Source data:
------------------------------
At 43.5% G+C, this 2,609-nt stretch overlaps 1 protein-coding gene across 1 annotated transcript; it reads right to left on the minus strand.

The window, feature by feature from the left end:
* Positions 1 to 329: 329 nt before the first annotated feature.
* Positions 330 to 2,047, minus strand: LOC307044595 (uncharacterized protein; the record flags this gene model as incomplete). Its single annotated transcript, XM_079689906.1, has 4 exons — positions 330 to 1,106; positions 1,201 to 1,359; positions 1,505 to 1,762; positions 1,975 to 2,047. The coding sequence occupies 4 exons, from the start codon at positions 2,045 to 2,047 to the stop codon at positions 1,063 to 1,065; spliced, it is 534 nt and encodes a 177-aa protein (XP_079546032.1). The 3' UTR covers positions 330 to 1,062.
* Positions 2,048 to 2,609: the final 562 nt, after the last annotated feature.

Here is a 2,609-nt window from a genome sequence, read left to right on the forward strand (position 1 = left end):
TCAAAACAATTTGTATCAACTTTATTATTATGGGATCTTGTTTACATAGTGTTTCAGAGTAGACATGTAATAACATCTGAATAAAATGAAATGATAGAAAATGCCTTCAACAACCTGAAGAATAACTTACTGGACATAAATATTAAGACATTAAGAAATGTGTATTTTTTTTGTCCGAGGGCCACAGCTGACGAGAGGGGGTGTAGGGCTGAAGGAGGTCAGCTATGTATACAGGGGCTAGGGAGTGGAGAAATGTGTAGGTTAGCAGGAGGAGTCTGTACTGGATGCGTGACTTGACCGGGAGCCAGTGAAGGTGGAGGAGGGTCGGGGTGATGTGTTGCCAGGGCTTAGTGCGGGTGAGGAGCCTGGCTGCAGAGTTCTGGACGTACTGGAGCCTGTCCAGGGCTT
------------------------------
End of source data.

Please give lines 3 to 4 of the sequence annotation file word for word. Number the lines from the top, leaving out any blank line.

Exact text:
* Positions 1 to 329: 329 nt before the first annotated feature.
* Positions 330 to 2,047, minus strand: LOC307044595 (uncharacterized protein; the record flags this gene model as incomplete). Its single annotated transcript, XM_079689906.1, has 4 exons — positions 330 to 1,106; positions 1,201 to 1,359; positions 1,505 to 1,762; positions 1,975 to 2,047. The coding sequence occupies 4 exons, from the start codon at positions 2,045 to 2,047 to the stop codon at positions 1,063 to 1,065; spliced, it is 534 nt and encodes a 177-aa protein (XP_079546032.1). The 3' UTR covers positions 330 to 1,062.